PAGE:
Integrating In Vitro and In Vivo Toxicity Data with Computational Modeling to Achieve a Pathway-based Approach to More Efficient Chemical Risk Assessment
A major challenge in developing efficacious and safe drugs is the ability to understand and effectively predict adverse effects of xenobiotic substances on extremely complex biological systems early in the drug discovery process. An alarming fact is that thirty percent of adverse drug reactions (ADRs) cannot be predicted by current pre-clinical animal testing and existing modeling methodologies. The availability of vast amounts of high quality omics data (eg, genomics, proteomics, transcriptomics, metabolomics) and relationship databases, combined with advanced computational and analytical tools such as high-throughput screening (HTS) methodologies, has spurred a move towards QST modeling to better understand the mechanistic basis of ADRs, and achieve a more predictive and accurate approach to risk assessment.
What is QST?
QST, is a multidisciplinary approach which, at the juncture of Systems Biology with Toxicology and Chemistry, integrates classical toxicology with quantitative analysis of the molecular and functional changes that occur across multiple levels of biological organization. QST aims to characterize ADRs by describing modes of action as adverse outcomes pathways and perturbed networks versus conventional empirical end points and animal-based testing.
Regulatory, biomedical, and public health research agencies, including the US Food and Drug Administration (FDA), US Environmental Protection Agency (EPA), European Medicines Agency, National Institutes of Health (NIH), National Institute of Environmental Health Sciences (NIEHS), and the European Commission of Public Health and Safety, have made concerted efforts into the exploration of systems toxicology to achieve more efficient safety assessments. Consortia, including Trans QST and the collaboration between EU-ToxRisk and Toxicology in the 21st Century (Tox 21), have established initiatives to enhance scientific capabilities and improve safety assessment approaches based on alternatives to animal testing.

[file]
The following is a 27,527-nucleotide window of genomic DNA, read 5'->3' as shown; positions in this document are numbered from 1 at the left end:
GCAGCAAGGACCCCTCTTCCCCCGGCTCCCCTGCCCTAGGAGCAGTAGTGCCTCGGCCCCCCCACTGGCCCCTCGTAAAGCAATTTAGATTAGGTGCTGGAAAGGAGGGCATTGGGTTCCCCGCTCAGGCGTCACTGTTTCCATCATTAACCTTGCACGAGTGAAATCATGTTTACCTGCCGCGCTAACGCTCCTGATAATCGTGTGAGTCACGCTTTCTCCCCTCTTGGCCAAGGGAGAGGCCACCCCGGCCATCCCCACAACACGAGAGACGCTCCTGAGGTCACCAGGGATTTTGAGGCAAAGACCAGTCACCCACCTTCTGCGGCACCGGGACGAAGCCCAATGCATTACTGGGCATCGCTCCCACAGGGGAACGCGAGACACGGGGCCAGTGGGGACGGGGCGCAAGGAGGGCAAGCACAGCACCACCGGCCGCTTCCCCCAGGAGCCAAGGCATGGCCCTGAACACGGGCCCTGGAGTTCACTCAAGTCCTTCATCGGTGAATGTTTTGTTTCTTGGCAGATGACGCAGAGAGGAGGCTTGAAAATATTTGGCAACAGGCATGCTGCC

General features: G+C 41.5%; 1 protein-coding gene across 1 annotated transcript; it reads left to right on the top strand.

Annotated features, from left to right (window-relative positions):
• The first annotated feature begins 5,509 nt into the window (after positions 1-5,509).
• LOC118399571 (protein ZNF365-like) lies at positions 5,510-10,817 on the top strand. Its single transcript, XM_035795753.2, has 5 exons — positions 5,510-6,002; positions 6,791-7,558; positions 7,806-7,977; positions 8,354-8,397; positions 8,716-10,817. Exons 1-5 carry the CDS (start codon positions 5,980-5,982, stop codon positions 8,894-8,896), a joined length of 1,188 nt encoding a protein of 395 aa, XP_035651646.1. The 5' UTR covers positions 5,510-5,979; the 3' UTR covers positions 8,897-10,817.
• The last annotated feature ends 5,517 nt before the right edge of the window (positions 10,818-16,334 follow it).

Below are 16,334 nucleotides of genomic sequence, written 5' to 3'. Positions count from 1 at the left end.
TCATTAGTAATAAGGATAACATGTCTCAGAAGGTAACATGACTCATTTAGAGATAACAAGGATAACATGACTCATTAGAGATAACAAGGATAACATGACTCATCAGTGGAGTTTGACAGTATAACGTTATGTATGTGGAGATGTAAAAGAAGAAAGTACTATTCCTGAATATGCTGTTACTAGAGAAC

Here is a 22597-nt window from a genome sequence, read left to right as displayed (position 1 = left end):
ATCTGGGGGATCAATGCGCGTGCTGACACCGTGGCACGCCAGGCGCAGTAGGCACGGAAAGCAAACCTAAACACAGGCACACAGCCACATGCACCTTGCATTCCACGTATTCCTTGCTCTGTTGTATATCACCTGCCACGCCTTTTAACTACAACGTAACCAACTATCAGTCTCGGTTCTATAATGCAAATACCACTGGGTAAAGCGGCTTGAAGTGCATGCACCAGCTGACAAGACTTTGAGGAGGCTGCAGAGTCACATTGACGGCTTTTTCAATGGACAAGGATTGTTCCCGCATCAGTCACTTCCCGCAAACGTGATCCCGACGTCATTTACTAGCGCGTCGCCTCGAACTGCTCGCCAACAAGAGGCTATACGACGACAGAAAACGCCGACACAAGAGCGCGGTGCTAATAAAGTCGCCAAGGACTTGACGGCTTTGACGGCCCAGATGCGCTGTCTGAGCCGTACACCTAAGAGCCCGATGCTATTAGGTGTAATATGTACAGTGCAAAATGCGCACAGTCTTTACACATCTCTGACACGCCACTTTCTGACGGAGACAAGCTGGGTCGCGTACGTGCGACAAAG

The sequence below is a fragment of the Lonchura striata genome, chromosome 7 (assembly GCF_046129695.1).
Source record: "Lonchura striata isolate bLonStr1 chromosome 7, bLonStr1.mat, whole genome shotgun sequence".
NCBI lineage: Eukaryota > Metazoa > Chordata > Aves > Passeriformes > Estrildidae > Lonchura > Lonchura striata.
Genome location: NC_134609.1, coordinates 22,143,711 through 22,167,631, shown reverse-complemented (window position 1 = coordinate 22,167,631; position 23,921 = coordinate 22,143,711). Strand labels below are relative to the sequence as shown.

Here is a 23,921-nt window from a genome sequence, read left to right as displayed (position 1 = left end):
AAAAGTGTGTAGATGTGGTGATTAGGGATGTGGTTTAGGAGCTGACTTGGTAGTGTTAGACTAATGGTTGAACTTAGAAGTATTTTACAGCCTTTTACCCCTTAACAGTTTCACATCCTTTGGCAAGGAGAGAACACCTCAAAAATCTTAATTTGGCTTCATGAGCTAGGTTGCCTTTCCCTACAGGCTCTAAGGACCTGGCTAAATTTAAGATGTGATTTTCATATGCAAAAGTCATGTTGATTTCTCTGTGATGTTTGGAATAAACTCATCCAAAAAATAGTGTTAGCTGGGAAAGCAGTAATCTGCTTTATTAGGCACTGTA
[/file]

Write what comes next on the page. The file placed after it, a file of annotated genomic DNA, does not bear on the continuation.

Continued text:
Benefits of QST
Traditional approaches to safety assessment, using in vitro and in vivo assays, greatly depend on animal testing and provide limited mechanistic information. QST, as a subset of Systems Biology, takes a computational approach to integrate large amounts of de novo and legacy data to gain new insights into the link between molecular interactions and adverse effects. The potential of QST offers significant promise to drug discovery and development:
- Decrease the cost and time to bring new drugs to market by identifying drug toxicity earlier in the drug discovery/drug development pipeline
- Derive increasingly predictive models that better forecast the impact of xenobiotic substances on biological systems
- Increase drug efficacy, reduce ADR risk, and decrease off-target interactions
- Strengthen drug safety assessments and reduce animal testing through the implementation of mechanism-based chemical safety testing strategies
- Gain better understanding of disease progression and drug-induced toxicity to foster the development of safe, targeted, and efficacious network-based drugs
Certara’s Simcyp Quantitative Systems Toxicology Initiative
Our Simcyp division, leaders in physiologically-based pharmacokinetic (PBPK) modeling and simulation, has established a new QST initiative that will focus on understanding the mechanistic determinants of drug toxicity and the development of predictive QST software tools. Leveraging Simcyp’s mechanistic modeling expertise, the combined integrated efforts will provide a holistic, quantitative approach to simultaneously assess drug efficacy, safety, and therapeutic index.